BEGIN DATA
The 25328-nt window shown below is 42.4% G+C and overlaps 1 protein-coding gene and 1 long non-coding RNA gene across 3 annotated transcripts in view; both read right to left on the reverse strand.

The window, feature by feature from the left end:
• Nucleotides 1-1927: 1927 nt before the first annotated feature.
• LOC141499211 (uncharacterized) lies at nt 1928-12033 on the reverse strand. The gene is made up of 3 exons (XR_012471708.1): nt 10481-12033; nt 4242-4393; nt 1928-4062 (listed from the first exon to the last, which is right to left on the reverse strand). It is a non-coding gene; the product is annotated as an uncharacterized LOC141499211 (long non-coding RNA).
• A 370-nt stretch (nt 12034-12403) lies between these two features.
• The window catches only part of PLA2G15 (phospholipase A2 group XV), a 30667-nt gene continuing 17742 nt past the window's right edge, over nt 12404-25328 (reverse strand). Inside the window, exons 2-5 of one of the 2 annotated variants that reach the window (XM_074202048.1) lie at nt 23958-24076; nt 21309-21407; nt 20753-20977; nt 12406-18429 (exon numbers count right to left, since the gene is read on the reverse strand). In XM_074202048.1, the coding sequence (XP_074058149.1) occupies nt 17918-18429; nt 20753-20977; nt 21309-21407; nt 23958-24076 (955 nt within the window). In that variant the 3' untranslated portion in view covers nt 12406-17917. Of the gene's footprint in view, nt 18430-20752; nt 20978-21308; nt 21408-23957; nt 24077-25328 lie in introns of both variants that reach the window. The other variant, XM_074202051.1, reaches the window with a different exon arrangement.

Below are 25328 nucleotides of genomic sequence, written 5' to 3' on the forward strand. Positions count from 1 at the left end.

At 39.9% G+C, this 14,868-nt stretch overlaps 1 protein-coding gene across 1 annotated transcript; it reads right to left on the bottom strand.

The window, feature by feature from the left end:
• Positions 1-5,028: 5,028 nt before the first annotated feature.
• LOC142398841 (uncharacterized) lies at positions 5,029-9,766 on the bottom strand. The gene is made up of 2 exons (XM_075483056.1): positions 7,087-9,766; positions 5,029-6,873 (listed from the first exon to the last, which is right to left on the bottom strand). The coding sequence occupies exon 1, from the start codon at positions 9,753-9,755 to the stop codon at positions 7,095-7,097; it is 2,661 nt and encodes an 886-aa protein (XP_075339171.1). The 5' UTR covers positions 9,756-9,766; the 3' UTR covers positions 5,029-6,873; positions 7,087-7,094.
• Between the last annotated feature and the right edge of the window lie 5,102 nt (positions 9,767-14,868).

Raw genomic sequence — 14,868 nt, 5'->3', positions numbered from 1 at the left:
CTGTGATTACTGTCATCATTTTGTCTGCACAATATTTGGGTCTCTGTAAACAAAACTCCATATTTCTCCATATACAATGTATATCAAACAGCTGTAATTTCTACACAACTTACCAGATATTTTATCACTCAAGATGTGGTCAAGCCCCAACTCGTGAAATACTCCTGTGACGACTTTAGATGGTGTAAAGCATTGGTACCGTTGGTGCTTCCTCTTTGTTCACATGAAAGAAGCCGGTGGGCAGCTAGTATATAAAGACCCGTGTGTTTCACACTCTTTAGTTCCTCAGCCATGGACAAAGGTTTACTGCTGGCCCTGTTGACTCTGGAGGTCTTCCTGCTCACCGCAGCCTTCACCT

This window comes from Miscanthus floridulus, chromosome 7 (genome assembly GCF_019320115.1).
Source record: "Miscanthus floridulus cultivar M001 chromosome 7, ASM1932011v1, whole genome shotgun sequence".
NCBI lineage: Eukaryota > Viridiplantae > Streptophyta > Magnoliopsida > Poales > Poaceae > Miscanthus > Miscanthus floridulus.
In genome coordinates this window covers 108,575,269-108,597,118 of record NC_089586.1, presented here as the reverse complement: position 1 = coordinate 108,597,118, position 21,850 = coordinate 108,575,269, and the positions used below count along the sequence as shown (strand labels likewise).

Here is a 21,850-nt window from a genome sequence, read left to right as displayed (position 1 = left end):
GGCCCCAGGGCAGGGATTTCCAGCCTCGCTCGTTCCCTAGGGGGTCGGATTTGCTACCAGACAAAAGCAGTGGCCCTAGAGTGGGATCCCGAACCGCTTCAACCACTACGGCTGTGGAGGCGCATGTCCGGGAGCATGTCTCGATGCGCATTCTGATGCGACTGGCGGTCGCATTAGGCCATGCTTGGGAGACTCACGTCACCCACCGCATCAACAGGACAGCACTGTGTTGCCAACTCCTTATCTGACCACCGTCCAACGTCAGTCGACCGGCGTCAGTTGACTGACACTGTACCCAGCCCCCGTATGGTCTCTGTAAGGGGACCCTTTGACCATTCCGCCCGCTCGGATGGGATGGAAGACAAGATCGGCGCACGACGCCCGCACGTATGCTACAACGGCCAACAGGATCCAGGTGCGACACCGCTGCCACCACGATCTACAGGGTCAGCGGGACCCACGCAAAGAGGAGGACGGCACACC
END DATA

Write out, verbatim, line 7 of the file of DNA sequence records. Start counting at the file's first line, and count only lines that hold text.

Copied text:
Below are 25328 nucleotides of genomic sequence, written 5' to 3' on the forward strand. Positions count from 1 at the left end.